A large registry-based cohort study in Sweden has revealed that 75% of children born before 24 weeks of gestation had neurodevelopmental disorders, including intellectual disabilities and autism, and required habilitative services.
In addition, somatic disorders such as asthma and failure to thrive/short stature were diagnosed in 88% of the cohort. The findings, published in Acta Paediatrica, emphasize the need for further study of this population, especially as survival rates continue to increase.
“The primary aim of this large, retrospective, national study was to report clinical diagnoses registered after children born before 24 weeks were discharged from neonatal care,” explained lead author Eva Morsing, MD, PhD, of Lund (Sweden) University, and colleagues.
Data on diagnoses of neurodevelopmental disorders and selected somatic diagnoses were obtained from national Swedish registries. Study participants’ individual medical files were also examined by the researchers.
The study cohort comprised 383 infants born at a median of 23.3 weeks of gestation (range, 21.9-23.9 weeks). The median birthweight of participants was 565 grams (range, 340-874 grams), with a median birthweight standard deviation (SD) of −0.40 (range, −3.63–3.17).
The majority (75%) of infants had a neurodevelopmental disorder, including speech disorders (52%), intellectual disabilities (40%), attention-deficit/hyperactivity disorder (30%), autism spectrum disorder (24%), visual impairment (22%), cerebral palsy (17%), epilepsy (10%), and hearing impairment (5%).
With respect to gender, a greater number of boys than girls born at 23 weeks had intellectual disabilities (45% vs. 27%; P < .01) and visual impairment (25% vs. 14%; P < .01). Moreover, 55% of the participants were referred for habilitative services.
With respect to somatic diagnoses, failure to thrive/short stature was diagnosed in 39% of the cohort, and it occurred more often in those born at 21 and 22 weeks than in those born at 23 weeks (49% vs. 36%; P < .05).
“Several studies have reported higher rates of preterm morbidities, and poor neurodevelopmental outcomes after extremely preterm birth in boys rather than girls,” study author Ann Hellström, MD, PhD, of the University of Gothenburg, Sweden, said in an interview.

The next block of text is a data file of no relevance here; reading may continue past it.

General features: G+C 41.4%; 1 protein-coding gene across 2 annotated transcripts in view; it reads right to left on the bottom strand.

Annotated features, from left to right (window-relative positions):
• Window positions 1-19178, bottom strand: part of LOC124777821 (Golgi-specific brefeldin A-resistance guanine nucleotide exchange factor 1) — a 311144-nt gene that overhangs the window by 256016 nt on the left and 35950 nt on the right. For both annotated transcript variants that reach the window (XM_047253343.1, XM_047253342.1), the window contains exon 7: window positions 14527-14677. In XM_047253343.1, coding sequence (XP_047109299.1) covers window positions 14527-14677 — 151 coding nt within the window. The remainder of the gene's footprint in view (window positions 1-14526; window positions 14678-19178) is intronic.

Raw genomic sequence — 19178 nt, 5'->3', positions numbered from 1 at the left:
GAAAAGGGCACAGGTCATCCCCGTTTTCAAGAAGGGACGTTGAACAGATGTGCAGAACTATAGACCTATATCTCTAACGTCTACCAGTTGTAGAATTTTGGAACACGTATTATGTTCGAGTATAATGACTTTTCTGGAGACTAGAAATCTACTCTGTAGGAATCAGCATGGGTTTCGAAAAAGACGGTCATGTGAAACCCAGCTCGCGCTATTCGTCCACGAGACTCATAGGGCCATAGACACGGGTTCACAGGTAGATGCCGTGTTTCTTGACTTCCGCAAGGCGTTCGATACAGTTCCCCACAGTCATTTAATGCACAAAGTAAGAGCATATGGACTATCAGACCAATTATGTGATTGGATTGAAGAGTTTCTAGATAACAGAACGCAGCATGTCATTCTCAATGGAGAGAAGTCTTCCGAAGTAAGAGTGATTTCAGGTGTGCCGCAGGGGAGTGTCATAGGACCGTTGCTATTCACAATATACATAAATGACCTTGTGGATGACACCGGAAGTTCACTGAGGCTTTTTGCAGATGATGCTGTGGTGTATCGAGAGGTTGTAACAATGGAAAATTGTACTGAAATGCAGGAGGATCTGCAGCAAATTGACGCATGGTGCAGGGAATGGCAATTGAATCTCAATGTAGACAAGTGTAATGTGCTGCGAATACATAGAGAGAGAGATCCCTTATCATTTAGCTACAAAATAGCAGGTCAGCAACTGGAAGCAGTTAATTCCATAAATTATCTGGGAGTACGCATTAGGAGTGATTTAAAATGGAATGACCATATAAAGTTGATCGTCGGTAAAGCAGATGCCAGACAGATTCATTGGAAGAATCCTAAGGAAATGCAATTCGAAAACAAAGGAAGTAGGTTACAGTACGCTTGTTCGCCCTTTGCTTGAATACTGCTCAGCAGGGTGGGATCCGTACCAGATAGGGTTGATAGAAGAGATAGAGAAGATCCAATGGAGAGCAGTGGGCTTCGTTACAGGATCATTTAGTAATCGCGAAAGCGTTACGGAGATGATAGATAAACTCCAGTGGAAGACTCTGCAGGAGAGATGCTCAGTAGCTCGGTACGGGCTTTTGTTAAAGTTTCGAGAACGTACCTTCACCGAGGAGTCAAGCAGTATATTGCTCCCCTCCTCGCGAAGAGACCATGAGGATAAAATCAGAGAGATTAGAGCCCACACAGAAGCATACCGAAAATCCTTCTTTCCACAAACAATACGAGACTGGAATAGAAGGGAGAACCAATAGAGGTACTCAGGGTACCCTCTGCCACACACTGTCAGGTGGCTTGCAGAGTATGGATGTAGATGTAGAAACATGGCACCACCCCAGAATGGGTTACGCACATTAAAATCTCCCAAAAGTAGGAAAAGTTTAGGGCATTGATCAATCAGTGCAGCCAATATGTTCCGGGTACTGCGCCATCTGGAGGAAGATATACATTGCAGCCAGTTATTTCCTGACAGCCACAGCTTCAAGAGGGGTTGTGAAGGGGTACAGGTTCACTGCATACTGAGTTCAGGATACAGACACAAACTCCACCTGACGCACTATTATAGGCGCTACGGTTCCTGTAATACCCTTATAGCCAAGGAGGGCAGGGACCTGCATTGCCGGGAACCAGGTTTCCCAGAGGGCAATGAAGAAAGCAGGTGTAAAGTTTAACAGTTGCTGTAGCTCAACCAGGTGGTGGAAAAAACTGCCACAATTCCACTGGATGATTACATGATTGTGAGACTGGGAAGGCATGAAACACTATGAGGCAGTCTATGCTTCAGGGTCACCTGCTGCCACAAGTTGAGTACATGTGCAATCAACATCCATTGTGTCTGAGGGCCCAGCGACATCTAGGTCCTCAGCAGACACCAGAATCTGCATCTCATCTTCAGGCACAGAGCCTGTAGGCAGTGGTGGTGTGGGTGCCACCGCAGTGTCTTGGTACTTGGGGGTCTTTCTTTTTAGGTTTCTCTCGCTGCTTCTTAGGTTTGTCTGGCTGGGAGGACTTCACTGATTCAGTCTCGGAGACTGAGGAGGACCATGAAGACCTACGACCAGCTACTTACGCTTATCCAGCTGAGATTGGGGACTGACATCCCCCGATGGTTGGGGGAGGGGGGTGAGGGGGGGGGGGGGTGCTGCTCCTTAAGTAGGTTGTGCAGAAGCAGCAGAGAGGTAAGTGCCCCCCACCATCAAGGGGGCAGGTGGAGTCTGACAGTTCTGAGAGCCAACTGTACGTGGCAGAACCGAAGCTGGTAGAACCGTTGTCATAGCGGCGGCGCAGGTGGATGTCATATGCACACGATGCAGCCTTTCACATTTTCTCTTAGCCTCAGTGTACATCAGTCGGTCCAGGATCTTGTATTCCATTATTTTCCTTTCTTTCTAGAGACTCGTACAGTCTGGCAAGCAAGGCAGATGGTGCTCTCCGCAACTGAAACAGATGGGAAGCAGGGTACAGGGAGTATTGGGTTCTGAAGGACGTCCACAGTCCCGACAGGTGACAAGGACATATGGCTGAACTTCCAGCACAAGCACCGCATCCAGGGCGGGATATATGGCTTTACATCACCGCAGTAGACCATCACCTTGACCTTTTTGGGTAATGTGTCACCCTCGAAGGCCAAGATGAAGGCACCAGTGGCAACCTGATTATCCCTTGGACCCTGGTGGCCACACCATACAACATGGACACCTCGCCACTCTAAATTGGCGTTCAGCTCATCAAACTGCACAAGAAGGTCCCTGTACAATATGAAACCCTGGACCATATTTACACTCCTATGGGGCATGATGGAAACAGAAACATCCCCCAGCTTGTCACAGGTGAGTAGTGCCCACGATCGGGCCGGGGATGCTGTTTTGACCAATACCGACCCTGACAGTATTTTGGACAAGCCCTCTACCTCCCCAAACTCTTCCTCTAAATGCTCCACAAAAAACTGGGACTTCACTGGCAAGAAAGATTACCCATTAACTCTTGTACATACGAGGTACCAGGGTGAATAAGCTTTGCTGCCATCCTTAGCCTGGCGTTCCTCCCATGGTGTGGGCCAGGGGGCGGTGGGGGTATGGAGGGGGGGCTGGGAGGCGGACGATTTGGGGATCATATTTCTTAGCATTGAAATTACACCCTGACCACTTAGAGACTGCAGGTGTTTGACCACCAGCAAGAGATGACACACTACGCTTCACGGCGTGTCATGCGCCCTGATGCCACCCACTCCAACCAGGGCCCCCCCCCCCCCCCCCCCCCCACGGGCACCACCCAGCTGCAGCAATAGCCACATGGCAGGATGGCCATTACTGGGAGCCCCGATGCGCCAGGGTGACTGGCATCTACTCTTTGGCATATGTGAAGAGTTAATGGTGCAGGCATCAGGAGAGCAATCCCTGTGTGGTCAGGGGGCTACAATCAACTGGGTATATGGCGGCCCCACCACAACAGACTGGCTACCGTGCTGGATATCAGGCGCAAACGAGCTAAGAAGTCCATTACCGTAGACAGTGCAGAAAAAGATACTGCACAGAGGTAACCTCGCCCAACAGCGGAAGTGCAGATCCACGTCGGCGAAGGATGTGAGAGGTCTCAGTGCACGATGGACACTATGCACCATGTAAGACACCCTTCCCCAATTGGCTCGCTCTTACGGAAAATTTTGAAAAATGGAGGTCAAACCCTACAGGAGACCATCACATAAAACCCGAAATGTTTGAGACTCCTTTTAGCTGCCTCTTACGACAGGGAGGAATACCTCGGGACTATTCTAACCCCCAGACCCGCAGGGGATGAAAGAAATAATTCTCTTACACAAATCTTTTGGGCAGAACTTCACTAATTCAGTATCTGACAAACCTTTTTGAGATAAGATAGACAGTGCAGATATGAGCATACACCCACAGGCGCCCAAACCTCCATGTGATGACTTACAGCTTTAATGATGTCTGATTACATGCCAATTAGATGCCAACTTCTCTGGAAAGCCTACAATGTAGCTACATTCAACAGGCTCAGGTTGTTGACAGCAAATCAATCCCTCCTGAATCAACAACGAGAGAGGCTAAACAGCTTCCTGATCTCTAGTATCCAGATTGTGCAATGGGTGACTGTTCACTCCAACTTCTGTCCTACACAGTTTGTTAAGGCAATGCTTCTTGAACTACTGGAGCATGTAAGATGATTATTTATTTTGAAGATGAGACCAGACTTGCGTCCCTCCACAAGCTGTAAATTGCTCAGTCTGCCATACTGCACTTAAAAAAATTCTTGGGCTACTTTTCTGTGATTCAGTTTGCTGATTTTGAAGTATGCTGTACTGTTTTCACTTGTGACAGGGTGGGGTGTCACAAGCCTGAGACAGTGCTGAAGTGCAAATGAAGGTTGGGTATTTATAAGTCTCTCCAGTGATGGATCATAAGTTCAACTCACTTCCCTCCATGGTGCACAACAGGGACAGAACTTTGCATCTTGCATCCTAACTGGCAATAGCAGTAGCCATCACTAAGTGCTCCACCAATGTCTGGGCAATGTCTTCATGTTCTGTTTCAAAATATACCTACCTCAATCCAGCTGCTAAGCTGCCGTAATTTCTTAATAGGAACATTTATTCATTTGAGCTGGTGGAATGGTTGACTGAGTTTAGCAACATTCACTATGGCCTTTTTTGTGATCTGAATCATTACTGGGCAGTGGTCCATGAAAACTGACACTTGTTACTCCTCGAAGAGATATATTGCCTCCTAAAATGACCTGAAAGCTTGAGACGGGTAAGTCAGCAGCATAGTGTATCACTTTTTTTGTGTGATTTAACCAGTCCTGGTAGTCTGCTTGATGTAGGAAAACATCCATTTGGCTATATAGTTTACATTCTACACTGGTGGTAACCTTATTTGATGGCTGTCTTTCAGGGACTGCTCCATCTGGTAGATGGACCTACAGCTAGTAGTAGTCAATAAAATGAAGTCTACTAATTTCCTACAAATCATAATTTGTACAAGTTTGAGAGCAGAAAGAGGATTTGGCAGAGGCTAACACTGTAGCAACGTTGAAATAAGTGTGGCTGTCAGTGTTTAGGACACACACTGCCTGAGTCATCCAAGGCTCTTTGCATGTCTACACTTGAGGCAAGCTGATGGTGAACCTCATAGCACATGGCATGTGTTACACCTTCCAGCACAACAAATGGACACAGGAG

“While the reasons for this were not studied in the present paper, reports in the literature suggest that boys have a higher average growth rate than girls and appear to be more sensitive to suboptimal neonatal nutrition than girls,” Hellström explained.
“We also know that sex steroids differ in relation to intrauterine life depending on the sex after preterm birth,” Hellström added.
In an accompanying editorial, Neil Marlow, MD, of University College London, wrote, “One headline from this study [that is interesting] is the high prevalence of autistic spectrum disorders recorded.
“This is a particular finding in extremely preterm cohorts from Sweden, who record more diagnoses than in other longitudinal studies,” Marlow added. “It certainly warrants further investigation and understanding.”
The researchers acknowledged that a key limitation of the study was the broad age range at the most recent follow-up visit, which ranged from 2 to 13 years, explaining that some diagnoses may occur later in childhood.
“Neonatal clinical practice needs to adopt a long-term perspective and clinicians treating children and adults should be aware of the complicated health problems of children born before 24 weeks,” they concluded.
This study was supported by the Swedish Medical Research Council, the Gothenburg Medical Society, and by grant funding from the Swedish government. The authors reported no relevant disclosures.
This article originally appeared on MDedge.com, part of the Medscape Professional Network.